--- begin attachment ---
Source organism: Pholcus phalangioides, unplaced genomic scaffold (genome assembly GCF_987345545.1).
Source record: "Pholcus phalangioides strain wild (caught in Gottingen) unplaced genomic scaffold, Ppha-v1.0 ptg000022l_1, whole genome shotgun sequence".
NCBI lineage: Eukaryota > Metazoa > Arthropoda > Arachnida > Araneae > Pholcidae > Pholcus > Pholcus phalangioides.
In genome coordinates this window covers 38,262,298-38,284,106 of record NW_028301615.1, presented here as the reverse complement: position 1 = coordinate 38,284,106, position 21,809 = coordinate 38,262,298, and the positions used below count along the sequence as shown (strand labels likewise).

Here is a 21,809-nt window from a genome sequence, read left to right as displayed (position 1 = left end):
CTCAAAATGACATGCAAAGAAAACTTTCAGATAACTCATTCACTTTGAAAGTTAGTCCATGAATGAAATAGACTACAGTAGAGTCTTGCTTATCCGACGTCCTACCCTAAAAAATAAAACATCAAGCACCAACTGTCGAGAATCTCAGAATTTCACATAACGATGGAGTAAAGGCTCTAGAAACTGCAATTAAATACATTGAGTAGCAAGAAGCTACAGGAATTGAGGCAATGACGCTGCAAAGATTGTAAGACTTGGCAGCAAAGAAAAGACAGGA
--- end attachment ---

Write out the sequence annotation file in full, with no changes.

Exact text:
Source organism: Pholcus phalangioides, unplaced genomic scaffold (genome assembly GCF_987345545.1).
Source record: "Pholcus phalangioides strain wild (caught in Gottingen) unplaced genomic scaffold, Ppha-v1.0 ptg000022l_1, whole genome shotgun sequence".
NCBI lineage: Eukaryota > Metazoa > Arthropoda > Arachnida > Araneae > Pholcidae > Pholcus > Pholcus phalangioides.
In genome coordinates this window covers 38,262,298-38,284,106 of record NW_028301615.1, presented here as the reverse complement: position 1 = coordinate 38,284,106, position 21,809 = coordinate 38,262,298, and the positions used below count along the sequence as shown (strand labels likewise).

Here is a 21,809-nt window from a genome sequence, read left to right as displayed (position 1 = left end):
CTCAAAATGACATGCAAAGAAAACTTTCAGATAACTCATTCACTTTGAAAGTTAGTCCATGAATGAAATAGACTACAGTAGAGTCTTGCTTATCCGACGTCCTACCCTAAAAAATAAAACATCAAGCACCAACTGTCGAGAATCTCAGAATTTCACATAACGATGGAGTAAAGGCTCTAGAAACTGCAATTAAATACATTGAGTAGCAAGAAGCTACAGGAATTGAGGCAATGACGCTGCAAAGATTGTAAGACTTGGCAGCAAAGAAAAGACAGGA